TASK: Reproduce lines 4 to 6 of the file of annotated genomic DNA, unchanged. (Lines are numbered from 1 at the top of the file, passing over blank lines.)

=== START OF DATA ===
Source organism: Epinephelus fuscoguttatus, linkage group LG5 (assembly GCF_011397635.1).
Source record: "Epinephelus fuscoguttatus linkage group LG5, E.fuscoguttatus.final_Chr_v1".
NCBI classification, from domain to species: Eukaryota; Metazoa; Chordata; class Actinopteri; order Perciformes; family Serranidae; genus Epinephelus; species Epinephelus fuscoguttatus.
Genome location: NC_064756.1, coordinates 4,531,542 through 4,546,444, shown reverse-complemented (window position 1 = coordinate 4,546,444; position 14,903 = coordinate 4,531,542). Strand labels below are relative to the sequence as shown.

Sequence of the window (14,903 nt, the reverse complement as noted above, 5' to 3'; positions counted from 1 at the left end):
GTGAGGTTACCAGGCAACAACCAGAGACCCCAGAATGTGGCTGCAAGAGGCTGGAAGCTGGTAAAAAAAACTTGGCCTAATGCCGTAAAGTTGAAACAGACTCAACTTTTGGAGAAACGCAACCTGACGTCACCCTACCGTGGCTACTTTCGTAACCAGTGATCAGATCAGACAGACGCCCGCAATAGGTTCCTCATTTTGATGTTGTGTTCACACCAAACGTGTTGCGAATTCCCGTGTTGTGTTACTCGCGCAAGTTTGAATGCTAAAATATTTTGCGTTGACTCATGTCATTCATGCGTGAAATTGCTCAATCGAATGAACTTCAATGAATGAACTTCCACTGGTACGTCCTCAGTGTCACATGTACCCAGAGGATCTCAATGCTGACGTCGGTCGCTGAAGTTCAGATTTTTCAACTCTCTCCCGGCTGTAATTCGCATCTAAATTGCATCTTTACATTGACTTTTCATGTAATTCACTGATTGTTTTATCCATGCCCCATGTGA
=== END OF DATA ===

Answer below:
Genome location: NC_064756.1, coordinates 4,531,542 through 4,546,444, shown reverse-complemented (window position 1 = coordinate 4,546,444; position 14,903 = coordinate 4,531,542). Strand labels below are relative to the sequence as shown.

Sequence of the window (14,903 nt, the reverse complement as noted above, 5' to 3'; positions counted from 1 at the left end):
GTGAGGTTACCAGGCAACAACCAGAGACCCCAGAATGTGGCTGCAAGAGGCTGGAAGCTGGTAAAAAAAACTTGGCCTAATGCCGTAAAGTTGAAACAGACTCAACTTTTGGAGAAACGCAACCTGACGTCACCCTACCGTGGCTACTTTCGTAACCAGTGATCAGATCAGACAGACGCCCGCAATAGGTTCCTCATTTTGATGTTGTGTTCACACCAAACGTGTTGCGAATTCCCGTGTTGTGTTACTCGCGCAAGTTTGAATGCTAAAATATTTTGCGTTGACTCATGTCATTCATGCGTGAAATTGCTCAATCGAATGAACTTCAATGAATGAACTTCCACTGGTACGTCCTCAGTGTCACATGTACCCAGAGGATCTCAATGCTGACGTCGGTCGCTGAAGTTCAGATTTTTCAACTCTCTCCCGGCTGTAATTCGCATCTAAATTGCATCTTTACATTGACTTTTCATGTAATTCACTGATTGTTTTATCCATGCCCCATGTGA